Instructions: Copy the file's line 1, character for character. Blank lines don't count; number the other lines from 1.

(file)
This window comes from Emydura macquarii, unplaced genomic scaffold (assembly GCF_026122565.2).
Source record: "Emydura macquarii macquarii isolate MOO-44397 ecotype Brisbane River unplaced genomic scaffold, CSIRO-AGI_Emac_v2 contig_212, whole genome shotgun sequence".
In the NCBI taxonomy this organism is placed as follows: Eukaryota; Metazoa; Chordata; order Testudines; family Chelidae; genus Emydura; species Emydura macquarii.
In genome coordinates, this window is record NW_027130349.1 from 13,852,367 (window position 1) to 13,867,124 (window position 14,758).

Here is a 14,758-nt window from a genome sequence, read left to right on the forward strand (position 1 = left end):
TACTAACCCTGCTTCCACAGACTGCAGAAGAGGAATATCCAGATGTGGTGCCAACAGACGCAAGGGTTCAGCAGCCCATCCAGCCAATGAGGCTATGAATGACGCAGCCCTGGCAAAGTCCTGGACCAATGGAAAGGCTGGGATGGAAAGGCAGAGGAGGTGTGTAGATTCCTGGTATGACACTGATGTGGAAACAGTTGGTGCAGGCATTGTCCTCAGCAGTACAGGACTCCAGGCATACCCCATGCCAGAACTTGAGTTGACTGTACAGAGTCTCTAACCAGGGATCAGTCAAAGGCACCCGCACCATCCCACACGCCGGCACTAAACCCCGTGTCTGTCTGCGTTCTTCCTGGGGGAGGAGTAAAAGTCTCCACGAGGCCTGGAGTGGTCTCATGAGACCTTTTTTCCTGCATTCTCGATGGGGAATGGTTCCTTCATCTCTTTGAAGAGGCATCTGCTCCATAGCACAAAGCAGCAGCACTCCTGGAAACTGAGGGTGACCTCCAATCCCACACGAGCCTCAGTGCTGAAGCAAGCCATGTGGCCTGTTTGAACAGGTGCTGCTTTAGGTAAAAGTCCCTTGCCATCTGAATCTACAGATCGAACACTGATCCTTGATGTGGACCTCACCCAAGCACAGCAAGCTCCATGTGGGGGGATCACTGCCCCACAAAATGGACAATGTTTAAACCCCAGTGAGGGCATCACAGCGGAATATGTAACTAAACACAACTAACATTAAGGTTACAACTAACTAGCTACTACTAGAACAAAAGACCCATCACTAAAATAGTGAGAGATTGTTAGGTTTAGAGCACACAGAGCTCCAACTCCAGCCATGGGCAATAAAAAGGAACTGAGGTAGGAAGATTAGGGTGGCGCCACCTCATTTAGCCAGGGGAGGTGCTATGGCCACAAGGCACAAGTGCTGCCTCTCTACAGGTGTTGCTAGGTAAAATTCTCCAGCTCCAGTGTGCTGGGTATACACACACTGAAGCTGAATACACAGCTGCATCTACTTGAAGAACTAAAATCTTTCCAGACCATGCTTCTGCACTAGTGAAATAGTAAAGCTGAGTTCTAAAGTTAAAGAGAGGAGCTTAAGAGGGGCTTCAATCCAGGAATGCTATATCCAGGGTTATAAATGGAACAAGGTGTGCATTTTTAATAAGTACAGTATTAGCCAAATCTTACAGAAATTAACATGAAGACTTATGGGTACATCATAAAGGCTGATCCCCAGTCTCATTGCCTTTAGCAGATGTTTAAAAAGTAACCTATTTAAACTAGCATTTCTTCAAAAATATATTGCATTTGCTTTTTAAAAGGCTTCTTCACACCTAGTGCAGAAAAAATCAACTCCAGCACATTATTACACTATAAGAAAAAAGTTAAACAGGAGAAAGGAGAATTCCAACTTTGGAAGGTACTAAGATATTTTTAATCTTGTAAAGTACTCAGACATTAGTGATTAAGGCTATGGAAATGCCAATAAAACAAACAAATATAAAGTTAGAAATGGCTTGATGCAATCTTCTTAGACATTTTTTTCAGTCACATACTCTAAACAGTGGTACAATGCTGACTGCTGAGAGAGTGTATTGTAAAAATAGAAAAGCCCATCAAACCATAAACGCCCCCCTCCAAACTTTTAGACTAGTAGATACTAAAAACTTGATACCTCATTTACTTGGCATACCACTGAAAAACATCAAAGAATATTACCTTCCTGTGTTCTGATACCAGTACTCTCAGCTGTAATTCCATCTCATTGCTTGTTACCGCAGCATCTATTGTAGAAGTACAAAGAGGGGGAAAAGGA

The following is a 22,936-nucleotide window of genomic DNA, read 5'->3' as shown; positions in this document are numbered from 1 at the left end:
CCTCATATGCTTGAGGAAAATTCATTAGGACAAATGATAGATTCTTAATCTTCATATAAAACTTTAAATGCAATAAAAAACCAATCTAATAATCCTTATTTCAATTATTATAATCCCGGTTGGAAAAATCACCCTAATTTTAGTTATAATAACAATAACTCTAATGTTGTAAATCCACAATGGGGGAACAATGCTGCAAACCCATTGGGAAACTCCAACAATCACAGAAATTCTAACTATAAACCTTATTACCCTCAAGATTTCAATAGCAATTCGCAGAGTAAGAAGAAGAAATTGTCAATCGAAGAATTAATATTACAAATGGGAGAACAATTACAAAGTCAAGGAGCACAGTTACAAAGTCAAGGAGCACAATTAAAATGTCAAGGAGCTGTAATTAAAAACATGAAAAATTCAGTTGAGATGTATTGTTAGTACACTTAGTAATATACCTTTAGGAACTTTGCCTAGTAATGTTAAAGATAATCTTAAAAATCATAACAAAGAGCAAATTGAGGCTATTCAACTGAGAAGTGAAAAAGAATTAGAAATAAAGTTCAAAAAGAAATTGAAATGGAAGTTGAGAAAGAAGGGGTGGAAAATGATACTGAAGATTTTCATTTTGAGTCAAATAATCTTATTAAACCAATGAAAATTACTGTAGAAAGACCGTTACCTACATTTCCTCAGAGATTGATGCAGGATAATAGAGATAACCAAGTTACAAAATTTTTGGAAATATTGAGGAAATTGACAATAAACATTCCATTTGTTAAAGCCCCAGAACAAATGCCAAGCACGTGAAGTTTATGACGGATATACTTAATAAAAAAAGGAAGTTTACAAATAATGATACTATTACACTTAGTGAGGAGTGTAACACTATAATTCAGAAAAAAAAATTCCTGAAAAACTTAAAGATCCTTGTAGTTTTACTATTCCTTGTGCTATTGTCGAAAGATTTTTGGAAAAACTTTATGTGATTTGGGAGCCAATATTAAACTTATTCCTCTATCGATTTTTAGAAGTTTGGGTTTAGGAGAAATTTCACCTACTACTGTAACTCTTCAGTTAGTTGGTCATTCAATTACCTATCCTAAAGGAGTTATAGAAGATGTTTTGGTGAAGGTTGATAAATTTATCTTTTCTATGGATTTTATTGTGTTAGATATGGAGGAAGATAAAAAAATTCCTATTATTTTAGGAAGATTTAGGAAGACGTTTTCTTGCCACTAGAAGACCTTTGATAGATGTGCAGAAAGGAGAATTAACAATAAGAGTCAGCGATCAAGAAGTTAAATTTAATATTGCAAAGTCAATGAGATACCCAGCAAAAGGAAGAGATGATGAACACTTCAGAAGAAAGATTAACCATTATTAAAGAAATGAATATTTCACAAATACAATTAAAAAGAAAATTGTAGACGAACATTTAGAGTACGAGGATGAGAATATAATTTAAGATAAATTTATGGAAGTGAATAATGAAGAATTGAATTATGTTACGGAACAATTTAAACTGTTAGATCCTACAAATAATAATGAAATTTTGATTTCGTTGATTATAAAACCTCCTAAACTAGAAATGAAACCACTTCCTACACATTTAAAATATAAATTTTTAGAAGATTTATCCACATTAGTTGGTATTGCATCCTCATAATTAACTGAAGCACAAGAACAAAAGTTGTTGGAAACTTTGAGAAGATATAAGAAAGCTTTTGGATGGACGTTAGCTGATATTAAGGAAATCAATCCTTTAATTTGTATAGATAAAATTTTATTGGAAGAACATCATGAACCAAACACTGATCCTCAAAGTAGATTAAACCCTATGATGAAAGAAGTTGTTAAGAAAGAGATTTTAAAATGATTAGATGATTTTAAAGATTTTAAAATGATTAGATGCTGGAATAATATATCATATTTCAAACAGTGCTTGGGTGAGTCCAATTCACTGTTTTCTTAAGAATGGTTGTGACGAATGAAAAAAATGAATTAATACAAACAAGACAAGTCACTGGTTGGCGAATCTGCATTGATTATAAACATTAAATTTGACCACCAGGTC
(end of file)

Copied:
This window comes from Emydura macquarii, unplaced genomic scaffold (assembly GCF_026122565.2).